Spring Allergies: Treating it in Five Unusual Ways

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Now that spring time is coming, there’s a reason why some people tend to stay indoors: Spring Allergies. To those who have it, they usually experience skin itching. On the other hand, some people will also experience blocking of air passages whenever they inhale pollen, such as those who experience asthma. Whatever experience people have whenever they have spring asthma, only one thing is for sure: The pharmacies will definitely run short on eye drops, anti-histamines and intranasal corticosteroid sprays in just three month’s time.

Spring Allergies
Spring Allergies

 

Unknown to most of us, instead of treating the symptoms by using the usual medications, there are other ways to treat it. The truth is, some Asian medicines and medical procedures are way much better in treating spring time-related allergies than usual medications we are using in order to treat allergies.

 

Listed below are five unusual ways to treat spring allergies:

  1. Acupuncture – The traditional Chinese medical procedure when it comes to treating various chronic diseases, acupuncture can also be used in order to treat chronic pain. By inserting needles in various pressure points in the body, acupuncture can be used to balance your body’s ‘chi’ or life force. According to their belief, by balancing the overall life force in the body, diseases such as allergic rhinitis can be treated even without taking expensive medications.

 

  1. Acupressure – To those who didn’t know, acupressure is the same with acupuncture, less the needles. Just like acupuncture, acupressure can be used to treat or lessen symptoms related to allergic rhinitis. However, unlike acupuncture, the acupressure’s effects are usually short-lived.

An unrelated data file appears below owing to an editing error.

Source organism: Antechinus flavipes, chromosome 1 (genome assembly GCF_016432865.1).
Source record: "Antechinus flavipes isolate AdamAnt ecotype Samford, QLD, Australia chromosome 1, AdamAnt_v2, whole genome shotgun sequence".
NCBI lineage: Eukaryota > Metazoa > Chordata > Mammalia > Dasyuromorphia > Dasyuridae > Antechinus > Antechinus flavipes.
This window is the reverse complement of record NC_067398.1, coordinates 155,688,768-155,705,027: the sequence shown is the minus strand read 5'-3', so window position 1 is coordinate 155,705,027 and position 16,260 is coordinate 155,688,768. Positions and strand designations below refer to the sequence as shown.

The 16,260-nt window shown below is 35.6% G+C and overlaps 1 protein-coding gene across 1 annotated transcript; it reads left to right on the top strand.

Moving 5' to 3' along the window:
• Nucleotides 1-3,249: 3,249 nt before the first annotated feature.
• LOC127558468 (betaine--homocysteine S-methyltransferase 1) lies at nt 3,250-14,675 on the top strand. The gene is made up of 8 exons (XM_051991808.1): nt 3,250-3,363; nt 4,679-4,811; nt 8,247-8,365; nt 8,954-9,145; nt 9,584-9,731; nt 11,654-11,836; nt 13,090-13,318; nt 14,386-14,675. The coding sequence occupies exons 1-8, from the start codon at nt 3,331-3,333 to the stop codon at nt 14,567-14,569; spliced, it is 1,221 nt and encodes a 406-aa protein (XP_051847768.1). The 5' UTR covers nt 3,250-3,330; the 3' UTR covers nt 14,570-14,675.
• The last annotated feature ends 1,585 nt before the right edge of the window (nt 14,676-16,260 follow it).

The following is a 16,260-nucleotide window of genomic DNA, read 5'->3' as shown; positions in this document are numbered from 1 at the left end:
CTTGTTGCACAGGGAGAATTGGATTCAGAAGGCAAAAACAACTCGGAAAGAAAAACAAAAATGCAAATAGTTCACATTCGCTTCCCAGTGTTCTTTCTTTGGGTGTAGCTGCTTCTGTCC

1. Ear Acupressure – An acupressure that’s focused in regulating the energy lines in the ear, this technique is used in order to treat various medical conditions such as drug abuse, chronic pain, obesity and insomnia, aside from treating allergic rhinitis.

 

  1. Capsaicin Nasal Spray – More commonly known as pepper security spray, capsaicin is actually found in red-hot chili peppers. Once capsaicin is sniffed by those who suffer from non-allergic rhinitis, the substance comes into contact with skin and mucous membranes, therefore leading to burning and stinging heat sensation. Once done, the blocked nasal membrane will then be lessened or minimized.

 

  1. Local Honey – Though some doctors usually disapprove using local honey in treating allergies due to the fact that honey comes from pollen, there are instances that it can be used in treating spring allergies, though not anaphylaxis.

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